Conversation piece

A bench on the Old Campus is Yale’s memorial to late president A. Bartlett Giamatti. Look carefully. It’s hiding a few secrets.

Mark Aronson is chief conservator at the Yale Center for British Art.

Since 1990, The Giamatti Bench, a tribute to Yale’s 19th president from his Yale College classmates, has stood in the northwest corner of Old Campus. Those who sit here are afforded a peaceful view of green lawns, trees, and cloistered walks. Though its design is simple, the granite bench is rich in meaning—some of which I am still discovering after 27 years at Yale.

My relationship to the bench began on a day in 1991, when I chanced by as a student explained the piece to a friend. In the bench, he claimed, were references to the sport of baseball: the lip of the bench’s seat has the size and even the feel of a baseball, and you can discern the profile of a baseball bat in the bench’s side.

Why baseball? After all, A. Bartlett Giamatti ’60, ’64PhD (1938–1989), had been an authority on the literature of the English Renaissance. But he was also a deep-dyed baseball fan, a Red Sox devotee, and author of books and essays celebrating the game. (His essay “The Green Fields of the Mind,” a bittersweet staple of baseball literature, first appeared in this magazine. See yalealumnimagazine.com/articles/3864.) And he had shocked all when, having resigned as president of Yale, he took a job as president of Major League Baseball’s National League. After nearly three years in that post, he became the commissioner of Major League Baseball. (Five months later, at the age of 51, he would die of a heart attack.)

The student’s baseball argument intrigued me. Years later, I served on the university’s campus sculpture committee, and I was charged with drafting a care program for outdoor sculptures. That was the start of a conversation I began with David Sellers ’60, ’65BArch, the Vermont architect who had designed the bench. It was Sellers who had suggested that the Class of 1960 honor their beloved classmate, then still president of Yale, with a “chair” as a 25th reunion gift. As he tells it, the class couldn’t raise the funds to name an academic chair in Giamatti’s honor, but they “could at least afford a bench.” The project commenced, but it was not finished before Giamatti’s sudden death in 1989. Following his passing, the project assumed a memorial function.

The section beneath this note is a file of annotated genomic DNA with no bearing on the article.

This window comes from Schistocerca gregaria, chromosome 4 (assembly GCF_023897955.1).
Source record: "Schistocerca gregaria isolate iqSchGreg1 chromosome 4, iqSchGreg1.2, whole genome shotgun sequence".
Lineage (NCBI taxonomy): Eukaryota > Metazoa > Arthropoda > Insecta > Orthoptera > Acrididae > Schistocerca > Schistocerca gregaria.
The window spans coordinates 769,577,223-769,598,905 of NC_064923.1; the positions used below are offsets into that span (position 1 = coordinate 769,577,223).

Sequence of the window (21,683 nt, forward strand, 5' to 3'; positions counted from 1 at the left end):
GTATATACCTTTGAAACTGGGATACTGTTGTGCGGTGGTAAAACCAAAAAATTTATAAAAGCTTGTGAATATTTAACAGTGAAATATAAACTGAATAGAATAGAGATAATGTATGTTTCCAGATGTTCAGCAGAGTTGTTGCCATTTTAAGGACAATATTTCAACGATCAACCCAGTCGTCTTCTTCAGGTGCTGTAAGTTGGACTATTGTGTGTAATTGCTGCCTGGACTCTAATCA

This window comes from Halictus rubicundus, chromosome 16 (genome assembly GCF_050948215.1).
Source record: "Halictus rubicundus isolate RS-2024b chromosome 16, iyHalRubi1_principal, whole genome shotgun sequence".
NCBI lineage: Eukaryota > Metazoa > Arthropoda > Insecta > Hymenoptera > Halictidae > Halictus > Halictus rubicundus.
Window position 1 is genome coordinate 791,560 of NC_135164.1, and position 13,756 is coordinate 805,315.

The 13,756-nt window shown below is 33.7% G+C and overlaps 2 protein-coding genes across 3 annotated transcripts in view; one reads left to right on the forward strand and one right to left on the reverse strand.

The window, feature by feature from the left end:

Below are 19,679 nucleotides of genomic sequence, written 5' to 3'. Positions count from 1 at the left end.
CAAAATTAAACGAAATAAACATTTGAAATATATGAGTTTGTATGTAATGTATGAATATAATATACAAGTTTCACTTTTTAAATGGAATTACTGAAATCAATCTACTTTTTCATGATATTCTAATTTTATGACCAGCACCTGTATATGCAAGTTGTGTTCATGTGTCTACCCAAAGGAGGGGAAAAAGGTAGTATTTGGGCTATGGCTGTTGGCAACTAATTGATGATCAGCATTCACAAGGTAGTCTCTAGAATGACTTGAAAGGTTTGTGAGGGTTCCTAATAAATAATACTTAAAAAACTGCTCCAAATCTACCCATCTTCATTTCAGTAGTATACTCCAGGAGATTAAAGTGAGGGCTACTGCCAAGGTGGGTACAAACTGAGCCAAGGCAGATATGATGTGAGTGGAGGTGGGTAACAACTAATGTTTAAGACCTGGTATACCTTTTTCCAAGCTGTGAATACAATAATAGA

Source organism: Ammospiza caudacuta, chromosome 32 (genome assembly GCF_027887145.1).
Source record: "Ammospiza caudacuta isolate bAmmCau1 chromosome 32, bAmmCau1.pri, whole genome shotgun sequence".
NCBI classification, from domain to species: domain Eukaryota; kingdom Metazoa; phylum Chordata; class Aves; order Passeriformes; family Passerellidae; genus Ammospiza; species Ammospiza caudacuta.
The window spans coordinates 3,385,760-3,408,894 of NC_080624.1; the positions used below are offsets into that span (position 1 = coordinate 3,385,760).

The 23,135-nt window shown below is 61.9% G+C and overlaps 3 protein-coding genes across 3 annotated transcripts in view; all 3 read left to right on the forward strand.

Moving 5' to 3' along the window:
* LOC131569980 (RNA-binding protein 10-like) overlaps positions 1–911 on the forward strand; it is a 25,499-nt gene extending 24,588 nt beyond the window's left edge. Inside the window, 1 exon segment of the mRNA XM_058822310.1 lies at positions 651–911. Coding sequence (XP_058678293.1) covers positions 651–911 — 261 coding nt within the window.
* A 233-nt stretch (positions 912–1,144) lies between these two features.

Sellers and Vermont sculptor James Sardonis, who carved the bench, explain that there were no shop drawings; they worked the rock intuitively. Sellers chose black granite, as it would warm in the sun and invite sitters during all seasons. Sardonis carved the 22-ton block of Virginia stone in an industrial shed in Barre, Vermont.

He first squared the block and cleaved it in two on the diagonal. The resulting two right triangles were swung out to form a larger, two-part right triangle. A deep semicircle was cut into the stone along the triangle’s hypotenuse, and then the bench’s back and seat were sculpted.

The granite was finished at four different levels. The top surface was left in its raw, quarried state. The back shows the grooves from the boreholes made to cleave the stone in two. The seat and back were honed to a smooth matte finish, and the ends were polished to a near-mirrored surface. Monroe Price ’60 selected a Giamatti quote for the seat back: “A liberal education is at the heart of a civil society, and at the heart of a liberal arts education is the act of teaching.”

As a site-specific sculpture, the bench was truly finished only when it was situated in the grass near Lanman-Wright Hall. A narrow gap between the two split halves forms a line pointing to Phelps Gate. A semicircle of white marble chips on the ground finishes the circle begun by the arc of the bench seat.


In 2006, when I first called Sellers to ask him about the care of the bench, I also asked about references to baseball in the design.

“Nonsense,” he replied. “The bench has nothing to do with baseball.” He explained that the design used “ancient concepts of Greek solids: circles, squares, and triangles” meant to “reflect on a classical education, about which Giamatti was passionate.

“The gap points to Phelps Gate,” Sellers added. “Every first-year at Yale passes through Phelps to begin their education, and four years later they graduate though it.” Each of the four levels of polish represents a year in a liberal arts education. “Students arrive as rough intellects, ready to be shaped and polished by the many conversations they will have over four years.”